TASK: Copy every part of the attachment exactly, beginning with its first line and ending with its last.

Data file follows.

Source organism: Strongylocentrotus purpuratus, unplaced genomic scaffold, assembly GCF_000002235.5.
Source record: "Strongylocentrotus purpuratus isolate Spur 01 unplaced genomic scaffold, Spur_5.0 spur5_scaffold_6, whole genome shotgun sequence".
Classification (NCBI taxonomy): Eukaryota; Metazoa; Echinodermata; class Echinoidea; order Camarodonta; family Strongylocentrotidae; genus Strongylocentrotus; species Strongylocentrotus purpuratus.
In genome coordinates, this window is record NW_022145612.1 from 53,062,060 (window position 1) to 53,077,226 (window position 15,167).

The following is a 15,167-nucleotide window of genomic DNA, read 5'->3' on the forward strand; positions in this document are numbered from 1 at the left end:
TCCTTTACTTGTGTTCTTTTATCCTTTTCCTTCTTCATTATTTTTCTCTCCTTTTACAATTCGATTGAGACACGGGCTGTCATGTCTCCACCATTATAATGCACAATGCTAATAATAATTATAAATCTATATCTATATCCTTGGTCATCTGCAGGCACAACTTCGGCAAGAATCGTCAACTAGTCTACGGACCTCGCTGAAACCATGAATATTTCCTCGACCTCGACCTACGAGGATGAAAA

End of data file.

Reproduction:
Source organism: Strongylocentrotus purpuratus, unplaced genomic scaffold, assembly GCF_000002235.5.
Source record: "Strongylocentrotus purpuratus isolate Spur 01 unplaced genomic scaffold, Spur_5.0 spur5_scaffold_6, whole genome shotgun sequence".
Classification (NCBI taxonomy): Eukaryota; Metazoa; Echinodermata; class Echinoidea; order Camarodonta; family Strongylocentrotidae; genus Strongylocentrotus; species Strongylocentrotus purpuratus.
In genome coordinates, this window is record NW_022145612.1 from 53,062,060 (window position 1) to 53,077,226 (window position 15,167).

The following is a 15,167-nucleotide window of genomic DNA, read 5'->3' on the forward strand; positions in this document are numbered from 1 at the left end:
TCCTTTACTTGTGTTCTTTTATCCTTTTCCTTCTTCATTATTTTTCTCTCCTTTTACAATTCGATTGAGACACGGGCTGTCATGTCTCCACCATTATAATGCACAATGCTAATAATAATTATAAATCTATATCTATATCCTTGGTCATCTGCAGGCACAACTTCGGCAAGAATCGTCAACTAGTCTACGGACCTCGCTGAAACCATGAATATTTCCTCGACCTCGACCTACGAGGATGAAAA